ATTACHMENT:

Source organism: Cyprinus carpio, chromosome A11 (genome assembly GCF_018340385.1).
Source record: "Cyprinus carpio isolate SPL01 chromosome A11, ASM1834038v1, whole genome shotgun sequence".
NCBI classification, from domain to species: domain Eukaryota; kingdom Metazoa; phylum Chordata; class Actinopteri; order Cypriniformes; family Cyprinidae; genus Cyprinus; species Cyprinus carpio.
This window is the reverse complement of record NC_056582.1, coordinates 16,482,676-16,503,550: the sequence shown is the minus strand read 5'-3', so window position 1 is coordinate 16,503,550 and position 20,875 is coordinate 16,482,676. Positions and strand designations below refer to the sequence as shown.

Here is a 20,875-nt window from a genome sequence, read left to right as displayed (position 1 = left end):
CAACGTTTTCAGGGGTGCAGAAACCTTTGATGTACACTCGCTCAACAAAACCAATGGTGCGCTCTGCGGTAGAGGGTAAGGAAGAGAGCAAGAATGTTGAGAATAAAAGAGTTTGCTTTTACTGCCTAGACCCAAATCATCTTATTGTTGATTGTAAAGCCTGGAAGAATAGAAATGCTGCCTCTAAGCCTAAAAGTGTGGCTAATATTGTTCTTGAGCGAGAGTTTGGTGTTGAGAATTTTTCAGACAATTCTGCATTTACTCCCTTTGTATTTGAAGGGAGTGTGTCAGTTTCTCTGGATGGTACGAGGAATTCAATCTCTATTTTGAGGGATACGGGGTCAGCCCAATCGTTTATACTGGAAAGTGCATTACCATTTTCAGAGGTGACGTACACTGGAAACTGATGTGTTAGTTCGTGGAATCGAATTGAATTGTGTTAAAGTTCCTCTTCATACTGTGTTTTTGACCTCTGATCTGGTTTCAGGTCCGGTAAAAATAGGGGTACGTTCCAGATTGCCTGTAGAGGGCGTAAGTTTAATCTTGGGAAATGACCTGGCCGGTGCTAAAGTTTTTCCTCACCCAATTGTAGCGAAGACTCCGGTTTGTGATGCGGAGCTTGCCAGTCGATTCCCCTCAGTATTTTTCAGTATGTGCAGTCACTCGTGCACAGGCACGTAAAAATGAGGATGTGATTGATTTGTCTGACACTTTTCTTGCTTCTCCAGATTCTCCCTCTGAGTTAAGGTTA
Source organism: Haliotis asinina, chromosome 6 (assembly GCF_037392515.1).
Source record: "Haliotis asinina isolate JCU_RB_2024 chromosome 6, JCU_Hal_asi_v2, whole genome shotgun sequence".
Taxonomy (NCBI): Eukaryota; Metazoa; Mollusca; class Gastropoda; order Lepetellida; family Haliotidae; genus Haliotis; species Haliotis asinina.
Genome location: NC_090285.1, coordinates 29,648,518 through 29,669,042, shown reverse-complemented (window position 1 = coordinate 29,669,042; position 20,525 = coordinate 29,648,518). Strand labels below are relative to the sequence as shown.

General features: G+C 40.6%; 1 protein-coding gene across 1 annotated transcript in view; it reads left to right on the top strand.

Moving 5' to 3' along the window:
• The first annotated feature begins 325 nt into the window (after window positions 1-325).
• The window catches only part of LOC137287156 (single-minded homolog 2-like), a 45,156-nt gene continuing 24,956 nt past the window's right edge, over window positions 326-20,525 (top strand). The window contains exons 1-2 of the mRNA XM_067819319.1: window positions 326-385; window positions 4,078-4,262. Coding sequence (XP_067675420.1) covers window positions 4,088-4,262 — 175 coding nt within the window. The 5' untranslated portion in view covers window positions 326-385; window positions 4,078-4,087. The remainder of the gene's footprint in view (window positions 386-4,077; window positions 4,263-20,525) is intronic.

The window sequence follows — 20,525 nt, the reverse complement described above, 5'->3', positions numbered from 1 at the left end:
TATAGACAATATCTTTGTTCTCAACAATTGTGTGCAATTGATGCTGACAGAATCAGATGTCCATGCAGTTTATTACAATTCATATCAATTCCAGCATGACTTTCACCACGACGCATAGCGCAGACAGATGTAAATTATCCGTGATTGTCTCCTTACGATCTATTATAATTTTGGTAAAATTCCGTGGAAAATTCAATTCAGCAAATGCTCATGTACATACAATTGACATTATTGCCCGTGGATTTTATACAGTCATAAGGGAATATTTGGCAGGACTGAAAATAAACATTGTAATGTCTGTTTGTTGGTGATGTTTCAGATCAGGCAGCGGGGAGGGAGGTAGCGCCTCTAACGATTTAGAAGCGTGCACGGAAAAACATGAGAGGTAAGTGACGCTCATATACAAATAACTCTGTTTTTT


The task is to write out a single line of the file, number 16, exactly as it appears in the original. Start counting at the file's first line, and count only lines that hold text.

TATAGACAATATCTTTGTTCTCAACAATTGTGTGCAATTGATGCTGACAGAATCAGATGTCCATGCAGTTTATTACAATTCATATCAATTCCAGCATGACTTTCACCACGACGCATAGCGCAGACAGATGTAAATTATCCGTGATTGTCTCCTTACGATCTATTATAATTTTGGTAAAATTCCGTGGAAAATTCAATTCAGCAAATGCTCATGTACATACAATTGACATTATTGCCCGTGGATTTTATACAGTCATAAGGGAATATTTGGCAGGACTGAAAATAAACATTGTAATGTCTGTTTGTTGGTGATGTTTCAGATCAGGCAGCGGGGAGGGAGGTAGCGCCTCTAACGATTTAGAAGCGTGCACGGAAAAACATGAGAGGTAAGTGACGCTCATATACAAATAACTCTGTTTTTT